By Mark James
Before I begin to break my own heart and plot the downfall of two of the greatest players to ever wear the Manchester United shirt, this past weekend showed why it is time to develop a new midfield system and say goodbye to the likes of Paul Scholes and Ryan Giggs.
They both made brief cameos in the 3-0 victory at Newcastle’s Sports Direct Arena, it was without doubt the determination, strength, vision, guile and sheer brilliance of Wayne Rooney that demonstrated what has been missing from the heart of our team: a box to box midfielder.
I could spend the rest of my life watching Paul Scholes drop the ball on a flea’s left toe or dream endlessly of the ankle breaking trickery of the finest number 11 to ever grace the Old Trafford pitch, but we all know that we must move on; the fans know it, the players know it and more importantly, Sir Alex Ferguson knows it.
Giggs enjoyed a shift to a more central midfield role a few seasons ago, it now seems that the legs have gone, and he is far from a player lacking in experience, one could argue that he is unable to make use of it in the way the likes of Teddy Sheringham did. He will without doubt continue to be an inspiration in the dressing room, but on the pitch, his head down runs through the centre of the park are becoming a liability we cannot afford.
So, having picked apart one of my heroes, let’s move onto the next…
Paul Scholes plays his role better than any other player in the world. While many argue that he is simply allowed the space to do it, there is no doubt that it is his movement and awareness that constantly allows him the room to produce the seemingly impossible. Although this is a pure joy to watch, you have to ask what it adds to the Manchester United midfield and whether it really functions appropriately within the system Sir Alex is trying to build.
Take Sundays’ game as a case in point; without Scholes in the team, we operated a mobile and attacking midfield and the constant movement and motion of the ball was simply too much for Newcastle to handle. Shy of wingers, the compact system allowed us to play a Barcelona-esque style of game and limited the strength of Cheik Tiote, potentially limiting their breakup play and allowing us to get at the Newcastle defence with far greater impetus. With Paul Scholes in the team, the pace would have been slowed and, aware of his ability to spread the ball, the play would have become stretched, allowing Newcastle to break up play and chase down the ball with greater ease.
Of course, that’s not to say that the weekend didn’t produce problems. Alan Pardew’s tactical awareness saw a tighter midfield line formed and quickly, United’s movement was limited; but by that point the score line was already firmly in our favour and, unlike previous league games this season, we had the answer to Newcastle’s attacking guile, and this is where Wayne Rooney showed his talents and the reasons he will develop into one of the finest midfield players of his generation.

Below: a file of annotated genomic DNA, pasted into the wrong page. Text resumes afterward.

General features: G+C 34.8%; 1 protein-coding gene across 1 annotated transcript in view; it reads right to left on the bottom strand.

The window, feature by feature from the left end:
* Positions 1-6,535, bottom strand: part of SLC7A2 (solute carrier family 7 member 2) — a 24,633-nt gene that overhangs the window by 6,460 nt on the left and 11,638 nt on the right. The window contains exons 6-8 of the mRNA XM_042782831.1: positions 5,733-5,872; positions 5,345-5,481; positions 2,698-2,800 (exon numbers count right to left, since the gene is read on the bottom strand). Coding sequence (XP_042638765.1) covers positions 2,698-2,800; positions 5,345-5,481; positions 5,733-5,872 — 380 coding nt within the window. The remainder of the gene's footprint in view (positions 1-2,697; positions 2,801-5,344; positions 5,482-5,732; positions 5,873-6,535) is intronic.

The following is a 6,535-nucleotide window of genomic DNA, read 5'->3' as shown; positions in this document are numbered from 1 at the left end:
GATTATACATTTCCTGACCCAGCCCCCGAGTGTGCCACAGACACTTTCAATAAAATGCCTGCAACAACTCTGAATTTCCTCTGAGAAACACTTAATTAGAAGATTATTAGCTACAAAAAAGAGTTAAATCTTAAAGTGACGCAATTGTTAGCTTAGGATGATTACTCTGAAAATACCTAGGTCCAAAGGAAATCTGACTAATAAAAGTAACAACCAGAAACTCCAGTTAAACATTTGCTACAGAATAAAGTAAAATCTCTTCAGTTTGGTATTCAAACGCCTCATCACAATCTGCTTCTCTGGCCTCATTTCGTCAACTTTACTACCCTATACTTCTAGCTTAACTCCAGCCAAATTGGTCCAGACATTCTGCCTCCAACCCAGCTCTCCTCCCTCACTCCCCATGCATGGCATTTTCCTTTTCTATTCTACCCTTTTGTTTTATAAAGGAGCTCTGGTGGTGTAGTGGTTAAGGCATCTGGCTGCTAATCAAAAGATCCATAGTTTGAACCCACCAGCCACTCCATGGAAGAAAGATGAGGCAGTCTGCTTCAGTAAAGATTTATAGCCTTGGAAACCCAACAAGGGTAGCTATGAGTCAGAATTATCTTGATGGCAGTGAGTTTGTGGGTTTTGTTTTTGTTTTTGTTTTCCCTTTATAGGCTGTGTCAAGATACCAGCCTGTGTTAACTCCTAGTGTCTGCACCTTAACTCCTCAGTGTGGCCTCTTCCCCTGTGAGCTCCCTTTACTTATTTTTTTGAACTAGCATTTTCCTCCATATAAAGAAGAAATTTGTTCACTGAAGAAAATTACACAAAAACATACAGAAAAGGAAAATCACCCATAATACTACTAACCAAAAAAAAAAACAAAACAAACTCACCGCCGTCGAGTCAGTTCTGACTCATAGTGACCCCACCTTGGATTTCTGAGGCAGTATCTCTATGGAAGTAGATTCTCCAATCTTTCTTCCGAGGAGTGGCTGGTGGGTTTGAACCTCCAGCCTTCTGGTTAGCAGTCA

Leaving the pitch, Wayne was keen to point out the defensive frailties which have dogged the Red Devils since the opening game of the season, but also noted one significant factor; it was the team as a whole who were to blame. Thankfully, Wayne Rooney showed everyone how to protect the back four and turn it into an attacking outlet. Quite simply, this was his role at Mike Ashley’s magical money-making stadium.
Wayne Rooney may not have the insurgent bursts of Yaya Toure or the dominant strength of Tottenham’s Moussa Dembele, who many felt should have been joining Van Persie as one of our marquee summer signings, but he certainly has those aspects to his game. Add to that the ability to score 20 plus goals a season and the passing vision (if not always the execution) of our beloved ginger prince and it isn’t hard to understand exactly why the England man sees himself as a future midfield general.
Previous seasons would have seen us suffer heavily from using Rooney in such a manner. But there is no doubt that the signing of RVP has galvanised our attacking line with a player who has a proven track-record of goal scoring in the Premier league.
Currently, many will argue that centre forward remains Rooney’s best position. But, with just one league game as the spearhead of our midfield, it is easy to see how we may already be experiencing the emergence of a new, and arguably better, Wayne Rooney.
About the Author
Mark James attended his first Manchester United game in the mid 80s. He has been a regular visitor to Old Trafford for more than two decades and has developed a passion for sports writing since leaving University with an Honours Degree in Media Studies. As a dedicated writer, Mark has been published in UN sponsored business magazines on behalf of International Tourist Boards, dramatically boosted the online present of e-commerce companies around the world and continues to share his love of Manchester United with blogging communities across the internet. Available via a number of freelancer hire sites, Mark can be contacted through his leading online profile available here..